I got whines from one and scowls from the other.

At that point I went into ranting mother mode, I’m afraid to say.  I asked them if they had any idea how many children would love to "have" to go to a state park and play.  I reminded them that they could be in school doing algebra!  I informed them that they were spoiled by too much fun and didn’t know how good they had it.

They ended up going, and I’m pretty sure Victoria really did like the idea of the photography assignment because she grabbed her camera up pretty quickly despite her scowls.  When she came home, she even proudly showed me some pictures she took of deer she encountered in the woods.  Jack came home all smiles, too, and Daryl told me that they frequently grumble about going anywhere and then they have a blast once they’re there.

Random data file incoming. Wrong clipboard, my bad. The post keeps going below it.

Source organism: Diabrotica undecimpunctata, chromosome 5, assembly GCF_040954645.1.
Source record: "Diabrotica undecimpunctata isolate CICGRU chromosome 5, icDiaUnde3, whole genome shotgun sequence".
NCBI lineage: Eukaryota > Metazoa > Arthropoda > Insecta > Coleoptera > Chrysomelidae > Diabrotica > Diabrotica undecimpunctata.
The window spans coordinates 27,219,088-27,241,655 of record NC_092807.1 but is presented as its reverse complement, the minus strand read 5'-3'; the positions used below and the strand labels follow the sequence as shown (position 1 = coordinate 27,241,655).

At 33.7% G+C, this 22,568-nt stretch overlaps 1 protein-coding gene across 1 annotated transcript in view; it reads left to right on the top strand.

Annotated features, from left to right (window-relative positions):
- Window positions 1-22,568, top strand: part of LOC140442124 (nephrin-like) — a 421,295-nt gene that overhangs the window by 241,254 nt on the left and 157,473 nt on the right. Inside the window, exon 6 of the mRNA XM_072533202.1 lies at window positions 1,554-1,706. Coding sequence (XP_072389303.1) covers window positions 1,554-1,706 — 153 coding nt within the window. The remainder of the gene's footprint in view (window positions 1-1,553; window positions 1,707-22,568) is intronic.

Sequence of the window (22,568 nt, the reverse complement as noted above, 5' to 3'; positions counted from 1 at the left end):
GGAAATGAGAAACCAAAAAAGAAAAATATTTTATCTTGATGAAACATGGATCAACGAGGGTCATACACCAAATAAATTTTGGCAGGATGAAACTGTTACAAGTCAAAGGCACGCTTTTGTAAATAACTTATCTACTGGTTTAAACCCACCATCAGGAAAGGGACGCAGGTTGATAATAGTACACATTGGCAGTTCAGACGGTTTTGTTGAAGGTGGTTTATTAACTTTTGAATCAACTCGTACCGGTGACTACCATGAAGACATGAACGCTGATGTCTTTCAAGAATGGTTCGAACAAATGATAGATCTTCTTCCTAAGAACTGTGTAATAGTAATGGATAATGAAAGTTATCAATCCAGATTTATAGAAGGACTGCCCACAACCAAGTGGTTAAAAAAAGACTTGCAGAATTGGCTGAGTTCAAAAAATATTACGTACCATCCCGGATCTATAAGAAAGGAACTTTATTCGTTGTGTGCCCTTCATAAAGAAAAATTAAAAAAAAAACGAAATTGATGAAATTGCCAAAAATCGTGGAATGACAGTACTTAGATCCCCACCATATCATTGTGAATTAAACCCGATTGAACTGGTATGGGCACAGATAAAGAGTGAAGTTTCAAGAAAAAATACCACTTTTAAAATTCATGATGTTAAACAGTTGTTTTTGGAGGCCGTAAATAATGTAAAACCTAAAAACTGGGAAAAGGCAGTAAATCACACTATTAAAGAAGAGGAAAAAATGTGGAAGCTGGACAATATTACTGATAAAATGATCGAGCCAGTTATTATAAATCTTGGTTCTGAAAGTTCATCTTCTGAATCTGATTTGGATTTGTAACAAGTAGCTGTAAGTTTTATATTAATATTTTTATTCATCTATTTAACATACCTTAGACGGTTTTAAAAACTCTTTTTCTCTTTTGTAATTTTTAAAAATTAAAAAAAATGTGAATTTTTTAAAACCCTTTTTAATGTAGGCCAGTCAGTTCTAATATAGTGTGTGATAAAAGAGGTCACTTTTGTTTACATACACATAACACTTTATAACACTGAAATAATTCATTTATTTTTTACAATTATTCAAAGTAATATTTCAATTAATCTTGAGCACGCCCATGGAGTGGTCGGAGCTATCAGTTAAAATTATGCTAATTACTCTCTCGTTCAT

But I still think there’s something to the fact that we need to have the bad to appreciate the good. 

We need to get sick sometimes to appreciate feeling good again.
We need to have gray days to appreciate the sunny.
We need a little sadness to appreciate the happy times.
We need chores.  We need drudgery.  We even need failure sometimes and loss.

My kids have all that, of course.  I’m just beginning to think they need a bit more!

Last night, the kids were bickering.  I was busy wasting time on the computer and ignored it at first, and then I called out to them to dial it back.  They kept at it and I finally had enough. 

I hollered out that Jack and Anna needed to clean with me for 15 minutes and I set the kitchen timer.  Any whining or acting obnoxious about it and I’d add 5 minutes, I informed them.  They dutifully (if not happily) followed me and I set to work giving them tasks to do.